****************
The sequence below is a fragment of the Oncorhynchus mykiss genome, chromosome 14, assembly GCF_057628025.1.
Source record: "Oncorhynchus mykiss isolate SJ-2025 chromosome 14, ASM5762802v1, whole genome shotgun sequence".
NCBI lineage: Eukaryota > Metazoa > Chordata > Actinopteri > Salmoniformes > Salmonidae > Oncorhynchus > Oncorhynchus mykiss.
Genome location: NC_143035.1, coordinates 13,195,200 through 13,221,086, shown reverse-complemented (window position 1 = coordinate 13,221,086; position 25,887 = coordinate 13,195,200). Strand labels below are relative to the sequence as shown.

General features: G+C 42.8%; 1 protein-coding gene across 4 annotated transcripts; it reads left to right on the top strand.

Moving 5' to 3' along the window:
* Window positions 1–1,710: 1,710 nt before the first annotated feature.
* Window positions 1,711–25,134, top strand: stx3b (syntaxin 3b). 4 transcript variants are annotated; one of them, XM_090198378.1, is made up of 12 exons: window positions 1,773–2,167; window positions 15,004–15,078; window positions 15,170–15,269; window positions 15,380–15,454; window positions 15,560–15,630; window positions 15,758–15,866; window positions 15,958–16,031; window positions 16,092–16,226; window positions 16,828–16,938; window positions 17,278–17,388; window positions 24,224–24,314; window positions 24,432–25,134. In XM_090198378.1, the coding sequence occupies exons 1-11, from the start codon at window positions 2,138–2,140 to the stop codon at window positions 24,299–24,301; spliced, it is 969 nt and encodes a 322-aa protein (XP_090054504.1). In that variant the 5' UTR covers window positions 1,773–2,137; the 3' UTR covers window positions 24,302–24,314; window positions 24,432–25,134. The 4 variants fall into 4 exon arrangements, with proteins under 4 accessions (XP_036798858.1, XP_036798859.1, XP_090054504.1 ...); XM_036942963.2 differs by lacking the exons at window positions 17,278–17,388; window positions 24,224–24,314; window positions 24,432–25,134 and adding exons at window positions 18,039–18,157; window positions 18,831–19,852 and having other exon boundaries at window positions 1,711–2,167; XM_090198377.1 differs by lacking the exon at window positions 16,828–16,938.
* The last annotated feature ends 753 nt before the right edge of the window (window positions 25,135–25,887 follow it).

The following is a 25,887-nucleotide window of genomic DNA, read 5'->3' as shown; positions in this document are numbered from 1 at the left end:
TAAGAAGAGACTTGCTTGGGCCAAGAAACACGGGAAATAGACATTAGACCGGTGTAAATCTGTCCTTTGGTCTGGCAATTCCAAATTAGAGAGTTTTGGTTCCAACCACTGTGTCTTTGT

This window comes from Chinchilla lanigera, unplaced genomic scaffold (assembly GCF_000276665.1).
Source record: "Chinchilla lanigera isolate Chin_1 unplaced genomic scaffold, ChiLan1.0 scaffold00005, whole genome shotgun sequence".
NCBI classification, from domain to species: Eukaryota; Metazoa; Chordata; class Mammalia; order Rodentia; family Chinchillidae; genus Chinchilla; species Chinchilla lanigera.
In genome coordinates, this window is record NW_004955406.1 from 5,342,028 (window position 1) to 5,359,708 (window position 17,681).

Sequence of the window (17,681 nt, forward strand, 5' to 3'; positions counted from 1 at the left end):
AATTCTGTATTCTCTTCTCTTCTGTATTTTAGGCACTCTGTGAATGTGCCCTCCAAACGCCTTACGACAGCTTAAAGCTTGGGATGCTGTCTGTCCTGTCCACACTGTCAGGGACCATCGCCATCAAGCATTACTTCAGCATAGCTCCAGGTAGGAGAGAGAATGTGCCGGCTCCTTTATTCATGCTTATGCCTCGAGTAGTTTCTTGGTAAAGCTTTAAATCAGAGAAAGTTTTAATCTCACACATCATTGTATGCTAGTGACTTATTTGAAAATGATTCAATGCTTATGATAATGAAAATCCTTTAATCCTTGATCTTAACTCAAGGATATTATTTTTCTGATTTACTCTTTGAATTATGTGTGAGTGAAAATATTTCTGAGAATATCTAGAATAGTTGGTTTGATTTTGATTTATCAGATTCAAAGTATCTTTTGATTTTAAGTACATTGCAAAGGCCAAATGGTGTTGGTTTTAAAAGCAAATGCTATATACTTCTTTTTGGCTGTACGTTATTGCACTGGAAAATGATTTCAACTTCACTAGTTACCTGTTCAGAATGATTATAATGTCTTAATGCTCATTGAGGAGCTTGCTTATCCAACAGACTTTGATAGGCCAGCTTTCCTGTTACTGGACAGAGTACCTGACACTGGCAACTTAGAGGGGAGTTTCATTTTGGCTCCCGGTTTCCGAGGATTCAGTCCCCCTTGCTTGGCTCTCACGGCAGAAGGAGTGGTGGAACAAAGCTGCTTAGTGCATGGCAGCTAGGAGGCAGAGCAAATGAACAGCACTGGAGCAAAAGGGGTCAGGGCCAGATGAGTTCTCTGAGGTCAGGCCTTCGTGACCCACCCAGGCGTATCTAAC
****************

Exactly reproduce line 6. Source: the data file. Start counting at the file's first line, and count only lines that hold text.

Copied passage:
Moving 5' to 3' along the window: